6. You can explore a new island every day

You’ll be spoiled for choice in Shetland with over 100 islands to explore, each carved from the surging waves of the North Atlantic. It is worthwhile doing some island-hopping while you are here as each isle has its own distinct feel and offers something unique to its visitors.

For more inspiration on which islands you would like to visit, check out our Shetland Area Guide.

The ferry sailing between Shetland's islands
The ferry sailing between Shetland’s islands photo © Copyright VisitScotland

The Shetland Islands Council operates the inter-island ferry services with the majority accommodating not only foot passengers but vehicles too. We would suggest pre-booking journeys in advance if you are travelling during peak seasons. For more information regarding timetables and fares, please visit: https://www.shetland.gov.uk/ferries.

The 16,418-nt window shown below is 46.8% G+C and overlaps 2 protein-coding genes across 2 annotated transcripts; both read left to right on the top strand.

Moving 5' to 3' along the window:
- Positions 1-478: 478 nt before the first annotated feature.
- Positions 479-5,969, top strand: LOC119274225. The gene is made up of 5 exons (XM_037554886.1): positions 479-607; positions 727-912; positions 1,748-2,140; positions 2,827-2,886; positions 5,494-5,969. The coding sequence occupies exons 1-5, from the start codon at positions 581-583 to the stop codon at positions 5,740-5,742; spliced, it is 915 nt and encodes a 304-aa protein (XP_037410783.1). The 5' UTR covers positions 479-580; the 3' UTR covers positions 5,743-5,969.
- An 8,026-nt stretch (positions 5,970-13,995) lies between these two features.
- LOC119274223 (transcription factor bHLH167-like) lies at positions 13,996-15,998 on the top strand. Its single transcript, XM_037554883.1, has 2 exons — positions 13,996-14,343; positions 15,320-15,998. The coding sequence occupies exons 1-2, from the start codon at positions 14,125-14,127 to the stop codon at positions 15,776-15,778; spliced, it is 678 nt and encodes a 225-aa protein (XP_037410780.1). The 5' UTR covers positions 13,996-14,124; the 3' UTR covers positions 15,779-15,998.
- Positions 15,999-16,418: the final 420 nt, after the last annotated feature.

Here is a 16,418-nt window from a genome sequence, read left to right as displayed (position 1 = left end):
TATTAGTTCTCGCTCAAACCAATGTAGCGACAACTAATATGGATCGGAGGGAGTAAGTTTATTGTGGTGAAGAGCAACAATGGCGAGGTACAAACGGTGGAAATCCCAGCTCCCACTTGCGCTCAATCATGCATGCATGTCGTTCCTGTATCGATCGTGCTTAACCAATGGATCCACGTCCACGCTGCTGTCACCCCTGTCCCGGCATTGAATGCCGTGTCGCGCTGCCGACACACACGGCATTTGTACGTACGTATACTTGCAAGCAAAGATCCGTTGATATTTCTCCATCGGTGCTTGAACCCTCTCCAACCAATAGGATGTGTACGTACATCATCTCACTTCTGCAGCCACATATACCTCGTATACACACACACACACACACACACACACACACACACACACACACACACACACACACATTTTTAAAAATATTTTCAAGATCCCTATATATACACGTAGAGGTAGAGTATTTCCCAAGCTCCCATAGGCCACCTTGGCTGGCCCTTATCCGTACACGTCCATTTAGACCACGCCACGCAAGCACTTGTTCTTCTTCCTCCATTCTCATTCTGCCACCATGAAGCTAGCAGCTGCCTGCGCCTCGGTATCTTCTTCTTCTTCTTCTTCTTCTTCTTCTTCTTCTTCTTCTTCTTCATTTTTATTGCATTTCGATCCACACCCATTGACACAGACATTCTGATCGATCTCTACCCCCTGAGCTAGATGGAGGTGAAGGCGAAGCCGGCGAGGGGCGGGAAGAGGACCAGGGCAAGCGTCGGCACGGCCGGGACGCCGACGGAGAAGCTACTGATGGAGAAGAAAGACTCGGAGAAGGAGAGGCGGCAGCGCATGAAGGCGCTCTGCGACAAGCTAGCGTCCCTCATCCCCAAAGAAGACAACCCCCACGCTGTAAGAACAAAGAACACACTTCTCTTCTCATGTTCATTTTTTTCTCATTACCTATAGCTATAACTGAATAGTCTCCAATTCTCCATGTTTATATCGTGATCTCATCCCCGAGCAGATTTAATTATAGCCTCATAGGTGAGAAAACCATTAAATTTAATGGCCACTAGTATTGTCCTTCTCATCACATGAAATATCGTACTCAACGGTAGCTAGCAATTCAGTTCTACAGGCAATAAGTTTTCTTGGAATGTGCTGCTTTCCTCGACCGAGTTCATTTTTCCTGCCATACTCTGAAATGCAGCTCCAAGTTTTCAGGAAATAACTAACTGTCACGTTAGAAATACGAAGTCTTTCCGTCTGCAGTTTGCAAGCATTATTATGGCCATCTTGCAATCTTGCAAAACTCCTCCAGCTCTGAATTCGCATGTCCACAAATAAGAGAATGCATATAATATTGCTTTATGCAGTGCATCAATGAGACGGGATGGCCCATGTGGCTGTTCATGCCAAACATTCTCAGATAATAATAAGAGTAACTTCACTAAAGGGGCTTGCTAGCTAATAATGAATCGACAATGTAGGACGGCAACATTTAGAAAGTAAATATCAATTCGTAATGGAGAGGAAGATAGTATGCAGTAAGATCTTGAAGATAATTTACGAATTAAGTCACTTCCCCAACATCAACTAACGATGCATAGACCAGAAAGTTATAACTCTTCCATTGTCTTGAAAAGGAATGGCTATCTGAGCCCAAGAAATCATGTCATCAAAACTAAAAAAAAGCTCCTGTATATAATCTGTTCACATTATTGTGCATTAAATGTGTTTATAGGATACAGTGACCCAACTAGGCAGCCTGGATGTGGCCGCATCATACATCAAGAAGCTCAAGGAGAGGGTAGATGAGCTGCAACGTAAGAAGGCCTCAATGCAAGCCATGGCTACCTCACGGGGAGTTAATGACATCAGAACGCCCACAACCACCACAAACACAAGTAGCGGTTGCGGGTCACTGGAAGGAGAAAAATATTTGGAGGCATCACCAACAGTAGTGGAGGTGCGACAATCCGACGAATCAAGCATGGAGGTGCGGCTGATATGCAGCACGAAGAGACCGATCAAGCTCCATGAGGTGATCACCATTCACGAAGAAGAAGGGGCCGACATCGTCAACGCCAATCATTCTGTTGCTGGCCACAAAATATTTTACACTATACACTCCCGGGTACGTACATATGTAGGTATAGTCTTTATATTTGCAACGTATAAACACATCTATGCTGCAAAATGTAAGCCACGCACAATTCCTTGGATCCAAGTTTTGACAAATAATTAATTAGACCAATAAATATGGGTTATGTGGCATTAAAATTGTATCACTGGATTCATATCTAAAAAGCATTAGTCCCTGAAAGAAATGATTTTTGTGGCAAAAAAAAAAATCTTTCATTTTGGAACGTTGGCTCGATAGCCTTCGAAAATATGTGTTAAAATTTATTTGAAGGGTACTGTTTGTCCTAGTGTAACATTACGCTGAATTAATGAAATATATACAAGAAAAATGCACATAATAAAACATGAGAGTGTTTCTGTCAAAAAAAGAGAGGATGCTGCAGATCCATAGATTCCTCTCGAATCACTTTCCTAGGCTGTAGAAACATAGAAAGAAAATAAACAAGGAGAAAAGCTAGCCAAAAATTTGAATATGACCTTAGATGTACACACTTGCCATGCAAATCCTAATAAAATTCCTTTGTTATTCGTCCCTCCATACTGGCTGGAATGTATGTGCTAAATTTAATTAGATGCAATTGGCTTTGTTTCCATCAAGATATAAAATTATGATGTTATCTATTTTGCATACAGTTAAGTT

Airtask offers inter-island flights and is a great way to see the Shetland islands from a unique perspective. They operate services from Tingwall to Fair Isle, Foula, Papa Stour and Out Skerries.

Sea Kayak tours of Shetland
Sea Kayak tours of Shetland photo © Copyright Sea Kayak Shetland

7. It is the perfect place to try something new

Solo travelling is one of the best opportunities to venture outside of your comfort zone and try something new. Being open-minded will help to enrich your travels, whether it’s trying a new activity or sampling the local food. In Shetland, you can experience a true adventure from wild swimming, paddleboarding on its lochs or hiking along dramatic clifftops.

For thrill-seekers, why not take a sea-kayaking tour and discover a different perspective of sea cliffs, stacks and caves. With pristine waters and sheltered bays, kayaking in Shetland is sure to leave you with unforgettable memories.

Amy LeithBy Amy Leith
A marketing student born and raised in Aberdeen with an admiration of the Scottish isles, desire to travel and see the world, a superior taste in music, enjoys cooking and socialising with family and friends.

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Header image: Visiting the Gaada Stack in Shetland photo © Copyright VisitScotland